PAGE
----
More rain in the Golden Belt has delayed harvest in some areas. Reports from Rice, Pawnee and Ford counties show yields to be higher than expected but lower than average.
Joe Schauf, general manager of Central Prairie Coop in Rice County, reported they received their first load on June 7. Schauf said Thursday they were about 85 percent harvested in the area.
“Our test weights are surprisingly higher than normal,” said Schauf. “We have had test weights around 60 to 64 pounds per bushel. For your yields, they are probably averaging in the mid-30s per acre.”
Schauf reported proteins ranging from 13 to 16 percent, with an average nearing 13.5 percent.
Austin Taylor, location manager of Golden Valley Inc. in Pawnee County, reported to be about 35 to 40 percent complete with the harvest in the area. Before the rain this past week, he said the test weights were around 61.5 pounds per bushel. Taylor also said they had a handful of loads come in on June 12 and 13 but officially started on June 14.
“We are looking for our yields to be around a wide range of 30 to 60 bushels per acre, which is probably the same everywhere else,” said Taylor. “We ran a few samples of protein with some as low as 12 percent and some as high as 13 percent.”
In comparison to other years, Taylor said their average yields are lower than normal. Taylor also reported a dry growing season with no rain in the area from last October until late April when the area received a much needed inch of moisture.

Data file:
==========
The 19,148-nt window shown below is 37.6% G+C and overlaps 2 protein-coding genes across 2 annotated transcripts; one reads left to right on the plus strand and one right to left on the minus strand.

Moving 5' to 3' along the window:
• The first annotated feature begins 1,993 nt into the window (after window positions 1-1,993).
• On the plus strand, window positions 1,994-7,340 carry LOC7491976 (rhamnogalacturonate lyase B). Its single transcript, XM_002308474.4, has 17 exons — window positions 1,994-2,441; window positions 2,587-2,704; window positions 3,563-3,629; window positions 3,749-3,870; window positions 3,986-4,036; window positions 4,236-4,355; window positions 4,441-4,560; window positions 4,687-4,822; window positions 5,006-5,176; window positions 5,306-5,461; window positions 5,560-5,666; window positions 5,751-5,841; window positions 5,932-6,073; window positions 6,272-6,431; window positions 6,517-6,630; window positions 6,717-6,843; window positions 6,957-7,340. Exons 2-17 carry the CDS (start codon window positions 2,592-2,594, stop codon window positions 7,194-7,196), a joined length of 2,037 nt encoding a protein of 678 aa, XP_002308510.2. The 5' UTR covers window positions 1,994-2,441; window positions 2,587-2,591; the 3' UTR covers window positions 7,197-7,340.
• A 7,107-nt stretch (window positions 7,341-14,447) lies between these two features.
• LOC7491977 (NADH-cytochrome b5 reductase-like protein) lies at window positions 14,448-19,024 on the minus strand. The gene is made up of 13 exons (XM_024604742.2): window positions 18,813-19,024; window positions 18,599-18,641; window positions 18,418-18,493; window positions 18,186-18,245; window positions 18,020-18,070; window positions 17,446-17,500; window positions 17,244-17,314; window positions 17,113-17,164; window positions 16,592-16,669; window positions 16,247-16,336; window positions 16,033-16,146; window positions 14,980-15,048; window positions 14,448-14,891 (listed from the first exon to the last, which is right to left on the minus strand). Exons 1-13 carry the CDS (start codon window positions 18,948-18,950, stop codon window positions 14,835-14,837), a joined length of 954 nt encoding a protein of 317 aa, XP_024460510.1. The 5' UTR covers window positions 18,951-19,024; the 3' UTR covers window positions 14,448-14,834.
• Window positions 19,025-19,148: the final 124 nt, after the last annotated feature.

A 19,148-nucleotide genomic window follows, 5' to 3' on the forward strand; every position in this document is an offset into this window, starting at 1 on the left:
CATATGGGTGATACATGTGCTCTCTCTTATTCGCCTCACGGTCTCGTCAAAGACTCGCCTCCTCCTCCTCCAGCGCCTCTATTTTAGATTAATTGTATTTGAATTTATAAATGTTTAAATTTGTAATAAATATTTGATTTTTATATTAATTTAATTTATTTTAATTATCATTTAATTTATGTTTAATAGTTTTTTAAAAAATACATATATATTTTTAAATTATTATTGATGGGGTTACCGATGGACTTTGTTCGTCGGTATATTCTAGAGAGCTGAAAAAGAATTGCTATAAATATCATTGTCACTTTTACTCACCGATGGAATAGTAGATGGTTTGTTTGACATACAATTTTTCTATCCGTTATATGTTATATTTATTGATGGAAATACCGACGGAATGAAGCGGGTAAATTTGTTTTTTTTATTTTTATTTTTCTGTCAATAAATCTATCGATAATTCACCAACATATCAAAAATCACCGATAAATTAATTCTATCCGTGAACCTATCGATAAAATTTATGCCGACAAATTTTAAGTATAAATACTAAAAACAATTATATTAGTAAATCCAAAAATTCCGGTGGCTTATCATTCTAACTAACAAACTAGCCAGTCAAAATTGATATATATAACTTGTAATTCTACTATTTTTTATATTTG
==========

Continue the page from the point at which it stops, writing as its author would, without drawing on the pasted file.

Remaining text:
“Harvest has been an overall shock this year,” said Taylor. “We have gotten better yields, better proteins, and better production than expected overall. We thought there was going to be some shriveled wheat kernels, because of the lack of rain, but to our surprise there have not been any.”
Jerald Kemmerer, location manager of Pride Ag Resources in Ford County, reported receiving their first load on June 11. He said they are anywhere from 20 to 25 percent harvested in the area.
He estimates the rain will push back finishing harvest in the area until around the fourth of July. Kemmerer thinks there might be more showers next week, as well.
“For this year, the yields are exceeding what the farmers were expecting,” said Kemmerer. “We are seeing ranges anywhere from 15 to 25 bushels per acre up to 50 to 70 bushels per acre.”
Kemmerer also said the test weights in the area have not been an issue this year. He reported test weights above 60 pounds per bushel with proteins being a little higher than normal.
“Compared to an average year, we have normal proteins, which tend to be higher than surrounding areas,” said Kemmerer. “We’re behind on moisture this year so we really want to get the crop cut sooner than later to avoid the weeds that might pop up.”
Kemmerer also said harvest is right on schedule for production and they would be farther into harvest if it was not for the rain this past weekend into Monday.
“But we are not upset at all about the rain,” said Kemmerer. “It was well needed for the crops. As long as there is no hail or a downpour of rain, we are happy with the moisture.”
The 2018 Harvest Report is brought to you by the Kansas Wheat Commission, Kansas Association of Wheat Growers and the Kansas Grain and Feed Association. To follow along with harvest updates on Twitter, use #wheatharvest18.